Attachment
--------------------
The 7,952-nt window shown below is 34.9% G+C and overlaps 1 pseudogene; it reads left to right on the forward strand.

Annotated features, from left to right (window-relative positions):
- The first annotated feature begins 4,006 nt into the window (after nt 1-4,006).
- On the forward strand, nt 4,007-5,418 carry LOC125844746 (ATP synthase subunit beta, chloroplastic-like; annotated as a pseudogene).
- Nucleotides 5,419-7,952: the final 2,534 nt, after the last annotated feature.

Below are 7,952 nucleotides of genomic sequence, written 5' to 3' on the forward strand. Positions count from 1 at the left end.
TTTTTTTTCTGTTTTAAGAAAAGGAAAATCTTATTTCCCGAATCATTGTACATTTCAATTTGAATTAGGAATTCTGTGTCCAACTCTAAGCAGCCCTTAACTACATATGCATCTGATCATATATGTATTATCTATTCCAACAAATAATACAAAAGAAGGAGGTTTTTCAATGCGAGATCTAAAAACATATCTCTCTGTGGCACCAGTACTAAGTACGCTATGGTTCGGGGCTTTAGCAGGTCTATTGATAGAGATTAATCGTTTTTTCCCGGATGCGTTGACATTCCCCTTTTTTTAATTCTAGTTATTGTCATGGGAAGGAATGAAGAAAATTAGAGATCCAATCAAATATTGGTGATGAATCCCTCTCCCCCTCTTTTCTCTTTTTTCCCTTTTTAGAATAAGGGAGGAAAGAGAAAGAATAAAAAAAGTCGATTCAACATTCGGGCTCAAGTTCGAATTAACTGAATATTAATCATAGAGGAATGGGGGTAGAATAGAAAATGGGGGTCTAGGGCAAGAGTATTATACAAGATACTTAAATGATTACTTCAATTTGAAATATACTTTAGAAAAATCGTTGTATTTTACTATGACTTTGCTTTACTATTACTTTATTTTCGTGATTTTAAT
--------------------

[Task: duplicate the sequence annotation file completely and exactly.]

The 7,952-nt window shown below is 34.9% G+C and overlaps 1 pseudogene; it reads left to right on the forward strand.

Annotated features, from left to right (window-relative positions):
- The first annotated feature begins 4,006 nt into the window (after nt 1-4,006).
- On the forward strand, nt 4,007-5,418 carry LOC125844746 (ATP synthase subunit beta, chloroplastic-like; annotated as a pseudogene).
- Nucleotides 5,419-7,952: the final 2,534 nt, after the last annotated feature.

Below are 7,952 nucleotides of genomic sequence, written 5' to 3' on the forward strand. Positions count from 1 at the left end.
TTTTTTTTCTGTTTTAAGAAAAGGAAAATCTTATTTCCCGAATCATTGTACATTTCAATTTGAATTAGGAATTCTGTGTCCAACTCTAAGCAGCCCTTAACTACATATGCATCTGATCATATATGTATTATCTATTCCAACAAATAATACAAAAGAAGGAGGTTTTTCAATGCGAGATCTAAAAACATATCTCTCTGTGGCACCAGTACTAAGTACGCTATGGTTCGGGGCTTTAGCAGGTCTATTGATAGAGATTAATCGTTTTTTCCCGGATGCGTTGACATTCCCCTTTTTTTAATTCTAGTTATTGTCATGGGAAGGAATGAAGAAAATTAGAGATCCAATCAAATATTGGTGATGAATCCCTCTCCCCCTCTTTTCTCTTTTTTCCCTTTTTAGAATAAGGGAGGAAAGAGAAAGAATAAAAAAAGTCGATTCAACATTCGGGCTCAAGTTCGAATTAACTGAATATTAATCATAGAGGAATGGGGGTAGAATAGAAAATGGGGGTCTAGGGCAAGAGTATTATACAAGATACTTAAATGATTACTTCAATTTGAAATATACTTTAGAAAAATCGTTGTATTTTACTATGACTTTGCTTTACTATTACTTTATTTTCGTGATTTTAAT